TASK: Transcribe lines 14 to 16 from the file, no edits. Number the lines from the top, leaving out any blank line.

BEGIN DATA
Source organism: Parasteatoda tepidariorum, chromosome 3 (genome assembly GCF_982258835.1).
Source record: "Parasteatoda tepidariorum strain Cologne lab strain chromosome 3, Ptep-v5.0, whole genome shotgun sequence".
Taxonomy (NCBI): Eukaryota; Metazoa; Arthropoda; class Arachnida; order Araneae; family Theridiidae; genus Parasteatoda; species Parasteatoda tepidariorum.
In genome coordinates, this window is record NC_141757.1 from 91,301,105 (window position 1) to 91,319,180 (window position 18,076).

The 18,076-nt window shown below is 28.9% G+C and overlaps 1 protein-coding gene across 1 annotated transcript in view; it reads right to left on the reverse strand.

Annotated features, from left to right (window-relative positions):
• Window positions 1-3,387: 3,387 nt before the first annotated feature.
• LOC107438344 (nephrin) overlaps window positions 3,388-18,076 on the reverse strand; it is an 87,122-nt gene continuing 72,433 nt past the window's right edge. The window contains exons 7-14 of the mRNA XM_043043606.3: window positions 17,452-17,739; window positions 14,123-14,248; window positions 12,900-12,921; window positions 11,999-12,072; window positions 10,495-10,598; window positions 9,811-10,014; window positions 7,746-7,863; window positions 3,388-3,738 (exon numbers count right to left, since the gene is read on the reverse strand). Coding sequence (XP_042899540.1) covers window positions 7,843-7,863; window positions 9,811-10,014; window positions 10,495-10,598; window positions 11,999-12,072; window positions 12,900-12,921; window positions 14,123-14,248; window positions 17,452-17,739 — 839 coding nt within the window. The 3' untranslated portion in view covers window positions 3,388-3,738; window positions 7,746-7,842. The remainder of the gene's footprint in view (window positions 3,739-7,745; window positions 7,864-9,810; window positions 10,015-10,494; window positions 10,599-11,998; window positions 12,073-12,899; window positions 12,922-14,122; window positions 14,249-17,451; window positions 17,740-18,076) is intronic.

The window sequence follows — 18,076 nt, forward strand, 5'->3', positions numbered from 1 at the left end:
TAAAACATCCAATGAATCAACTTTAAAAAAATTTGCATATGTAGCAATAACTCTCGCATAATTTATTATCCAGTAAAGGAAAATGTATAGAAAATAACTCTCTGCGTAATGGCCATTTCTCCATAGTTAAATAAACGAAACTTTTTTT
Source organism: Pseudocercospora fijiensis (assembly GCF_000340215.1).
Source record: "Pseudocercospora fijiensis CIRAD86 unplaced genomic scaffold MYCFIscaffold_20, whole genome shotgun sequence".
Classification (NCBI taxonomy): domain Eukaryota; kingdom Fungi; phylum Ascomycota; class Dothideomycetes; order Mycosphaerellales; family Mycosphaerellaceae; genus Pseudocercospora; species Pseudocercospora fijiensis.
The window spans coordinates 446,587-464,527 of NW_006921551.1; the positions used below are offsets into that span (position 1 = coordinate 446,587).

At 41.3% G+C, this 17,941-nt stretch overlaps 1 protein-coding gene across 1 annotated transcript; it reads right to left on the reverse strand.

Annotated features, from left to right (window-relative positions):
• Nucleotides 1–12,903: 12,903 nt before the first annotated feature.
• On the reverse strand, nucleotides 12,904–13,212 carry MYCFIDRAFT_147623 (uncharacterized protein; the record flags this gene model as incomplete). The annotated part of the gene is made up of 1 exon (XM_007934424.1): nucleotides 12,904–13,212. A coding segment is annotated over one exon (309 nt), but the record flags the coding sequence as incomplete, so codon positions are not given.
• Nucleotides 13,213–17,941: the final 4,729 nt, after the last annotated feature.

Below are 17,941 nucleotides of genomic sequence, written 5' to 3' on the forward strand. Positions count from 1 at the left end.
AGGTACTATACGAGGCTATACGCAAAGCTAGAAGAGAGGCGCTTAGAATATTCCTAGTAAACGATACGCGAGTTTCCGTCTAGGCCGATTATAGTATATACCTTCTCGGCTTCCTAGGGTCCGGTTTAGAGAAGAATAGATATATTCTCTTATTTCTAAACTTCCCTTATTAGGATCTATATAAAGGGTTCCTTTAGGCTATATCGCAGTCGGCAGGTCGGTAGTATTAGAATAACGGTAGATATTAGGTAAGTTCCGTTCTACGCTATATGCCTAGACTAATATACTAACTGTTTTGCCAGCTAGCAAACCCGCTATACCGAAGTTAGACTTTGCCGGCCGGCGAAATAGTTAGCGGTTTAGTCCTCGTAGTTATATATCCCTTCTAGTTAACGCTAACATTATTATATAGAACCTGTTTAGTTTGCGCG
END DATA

The window spans coordinates 446,587-464,527 of NW_006921551.1; the positions used below are offsets into that span (position 1 = coordinate 446,587).

At 41.3% G+C, this 17,941-nt stretch overlaps 1 protein-coding gene across 1 annotated transcript; it reads right to left on the reverse strand.

Annotated features, from left to right (window-relative positions):